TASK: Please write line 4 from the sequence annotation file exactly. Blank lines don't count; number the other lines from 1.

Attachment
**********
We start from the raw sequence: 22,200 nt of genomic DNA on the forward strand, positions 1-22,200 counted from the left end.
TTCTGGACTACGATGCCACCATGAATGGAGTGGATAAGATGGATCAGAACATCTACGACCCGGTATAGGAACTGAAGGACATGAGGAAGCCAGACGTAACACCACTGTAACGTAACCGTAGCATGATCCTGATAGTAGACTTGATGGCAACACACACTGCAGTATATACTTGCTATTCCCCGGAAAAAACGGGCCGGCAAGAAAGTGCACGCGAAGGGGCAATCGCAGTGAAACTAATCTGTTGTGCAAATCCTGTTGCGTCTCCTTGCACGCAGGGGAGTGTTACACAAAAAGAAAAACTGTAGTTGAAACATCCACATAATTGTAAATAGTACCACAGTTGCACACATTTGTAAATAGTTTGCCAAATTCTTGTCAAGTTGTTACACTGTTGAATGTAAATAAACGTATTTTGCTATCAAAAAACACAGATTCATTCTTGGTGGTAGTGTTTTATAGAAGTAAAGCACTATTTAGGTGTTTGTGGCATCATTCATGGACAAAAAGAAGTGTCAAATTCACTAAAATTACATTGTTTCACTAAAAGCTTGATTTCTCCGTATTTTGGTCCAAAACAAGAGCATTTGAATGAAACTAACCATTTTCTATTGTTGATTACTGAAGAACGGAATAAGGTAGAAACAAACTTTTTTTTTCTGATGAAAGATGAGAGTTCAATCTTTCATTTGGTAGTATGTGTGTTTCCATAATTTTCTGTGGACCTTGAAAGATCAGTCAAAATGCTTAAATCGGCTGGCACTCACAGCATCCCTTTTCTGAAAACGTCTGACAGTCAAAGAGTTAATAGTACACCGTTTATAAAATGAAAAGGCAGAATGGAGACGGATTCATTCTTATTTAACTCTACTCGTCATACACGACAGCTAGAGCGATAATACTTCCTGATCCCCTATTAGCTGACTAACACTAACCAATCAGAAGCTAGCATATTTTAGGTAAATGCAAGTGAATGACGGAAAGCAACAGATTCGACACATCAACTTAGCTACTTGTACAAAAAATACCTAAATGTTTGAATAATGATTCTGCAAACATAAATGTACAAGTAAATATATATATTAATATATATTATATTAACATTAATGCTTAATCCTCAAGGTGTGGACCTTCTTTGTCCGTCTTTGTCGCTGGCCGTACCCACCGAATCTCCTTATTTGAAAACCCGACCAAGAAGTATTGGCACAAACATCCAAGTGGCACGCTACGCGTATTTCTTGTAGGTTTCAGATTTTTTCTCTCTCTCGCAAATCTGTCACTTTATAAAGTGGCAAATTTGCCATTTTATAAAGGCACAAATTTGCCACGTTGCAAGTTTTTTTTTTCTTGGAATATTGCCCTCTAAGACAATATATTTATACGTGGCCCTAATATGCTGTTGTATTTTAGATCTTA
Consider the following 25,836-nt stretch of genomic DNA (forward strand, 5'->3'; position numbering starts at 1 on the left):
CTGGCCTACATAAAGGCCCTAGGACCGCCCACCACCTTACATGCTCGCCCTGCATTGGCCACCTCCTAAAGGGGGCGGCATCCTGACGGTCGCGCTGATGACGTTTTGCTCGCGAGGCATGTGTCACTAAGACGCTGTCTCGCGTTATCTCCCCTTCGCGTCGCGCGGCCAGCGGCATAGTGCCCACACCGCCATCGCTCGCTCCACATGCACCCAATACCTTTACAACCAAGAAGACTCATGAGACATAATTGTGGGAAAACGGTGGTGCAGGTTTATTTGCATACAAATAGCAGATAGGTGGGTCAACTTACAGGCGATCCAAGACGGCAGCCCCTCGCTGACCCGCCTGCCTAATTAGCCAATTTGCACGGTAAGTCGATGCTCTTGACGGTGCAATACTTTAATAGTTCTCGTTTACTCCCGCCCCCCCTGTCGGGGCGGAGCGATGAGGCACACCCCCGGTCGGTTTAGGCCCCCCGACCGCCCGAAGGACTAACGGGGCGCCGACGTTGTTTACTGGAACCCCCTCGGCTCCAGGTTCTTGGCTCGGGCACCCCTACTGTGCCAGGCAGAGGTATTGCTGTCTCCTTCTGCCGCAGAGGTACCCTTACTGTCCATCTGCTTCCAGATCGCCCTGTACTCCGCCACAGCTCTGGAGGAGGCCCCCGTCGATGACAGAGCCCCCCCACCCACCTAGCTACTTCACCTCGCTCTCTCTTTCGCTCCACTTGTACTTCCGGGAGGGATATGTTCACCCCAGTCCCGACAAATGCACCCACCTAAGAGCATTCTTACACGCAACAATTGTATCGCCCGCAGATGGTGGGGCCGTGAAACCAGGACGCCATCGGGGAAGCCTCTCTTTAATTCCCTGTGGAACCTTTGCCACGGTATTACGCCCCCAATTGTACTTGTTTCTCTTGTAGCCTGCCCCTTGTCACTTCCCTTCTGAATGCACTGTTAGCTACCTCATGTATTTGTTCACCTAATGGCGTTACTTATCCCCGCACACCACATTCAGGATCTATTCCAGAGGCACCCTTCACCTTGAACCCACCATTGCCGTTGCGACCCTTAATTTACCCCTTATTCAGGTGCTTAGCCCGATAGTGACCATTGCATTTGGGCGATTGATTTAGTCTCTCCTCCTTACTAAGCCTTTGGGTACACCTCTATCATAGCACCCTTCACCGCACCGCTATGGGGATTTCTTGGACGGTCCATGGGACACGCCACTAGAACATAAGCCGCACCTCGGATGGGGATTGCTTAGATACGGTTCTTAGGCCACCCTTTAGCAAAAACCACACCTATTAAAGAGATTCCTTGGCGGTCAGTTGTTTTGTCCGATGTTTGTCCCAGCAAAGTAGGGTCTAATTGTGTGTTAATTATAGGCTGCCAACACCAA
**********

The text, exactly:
CTGGCCTACATAAAGGCCCTAGGACCGCCCACCACCTTACATGCTCGCCCTGCATTGGCCACCTCCTAAAGGGGGCGGCATCCTGACGGTCGCGCTGATGACGTTTTGCTCGCGAGGCATGTGTCACTAAGACGCTGTCTCGCGTTATCTCCCCTTCGCGTCGCGCGGCCAGCGGCATAGTGCCCACACCGCCATCGCTCGCTCCACATGCACCCAATACCTTTACAACCAAGAAGACTCATGAGACATAATTGTGGGAAAACGGTGGTGCAGGTTTATTTGCATACAAATAGCAGATAGGTGGGTCAACTTACAGGCGATCCAAGACGGCAGCCCCTCGCTGACCCGCCTGCCTAATTAGCCAATTTGCACGGTAAGTCGATGCTCTTGACGGTGCAATACTTTAATAGTTCTCGTTTACTCCCGCCCCCCCTGTCGGGGCGGAGCGATGAGGCACACCCCCGGTCGGTTTAGGCCCCCCGACCGCCCGAAGGACTAACGGGGCGCCGACGTTGTTTACTGGAACCCCCTCGGCTCCAGGTTCTTGGCTCGGGCACCCCTACTGTGCCAGGCAGAGGTATTGCTGTCTCCTTCTGCCGCAGAGGTACCCTTACTGTCCATCTGCTTCCAGATCGCCCTGTACTCCGCCACAGCTCTGGAGGAGGCCCCCGTCGATGACAGAGCCCCCCCACCCACCTAGCTACTTCACCTCGCTCTCTCTTTCGCTCCACTTGTACTTCCGGGAGGGATATGTTCACCCCAGTCCCGACAAATGCACCCACCTAAGAGCATTCTTACACGCAACAATTGTATCGCCCGCAGATGGTGGGGCCGTGAAACCAGGACGCCATCGGGGAAGCCTCTCTTTAATTCCCTGTGGAACCTTTGCCACGGTATTACGCCCCCAATTGTACTTGTTTCTCTTGTAGCCTGCCCCTTGTCACTTCCCTTCTGAATGCACTGTTAGCTACCTCATGTATTTGTTCACCTAATGGCGTTACTTATCCCCGCACACCACATTCAGGATCTATTCCAGAGGCACCCTTCACCTTGAACCCACCATTGCCGTTGCGACCCTTAATTTACCCCTTATTCAGGTGCTTAGCCCGATAGTGACCATTGCATTTGGGCGATTGATTTAGTCTCTCCTCCTTACTAAGCCTTTGGGTACACCTCTATCATAGCACCCTTCACCGCACCGCTATGGGGATTTCTTGGACGGTCCATGGGACACGCCACTAGAACATAAGCCGCACCTCGGATGGGGATTGCTTAGATACGGTTCTTAGGCCACCCTTTAGCAAAAACCACACCTATTAAAGAGATTCCTTGGCGGTCAGTTGTTTTGTCCGATGTTTGTCCCAGCAAAGTAGGGTCTAATTGTGTGTTAATTATAGGCTGCCAACACCAA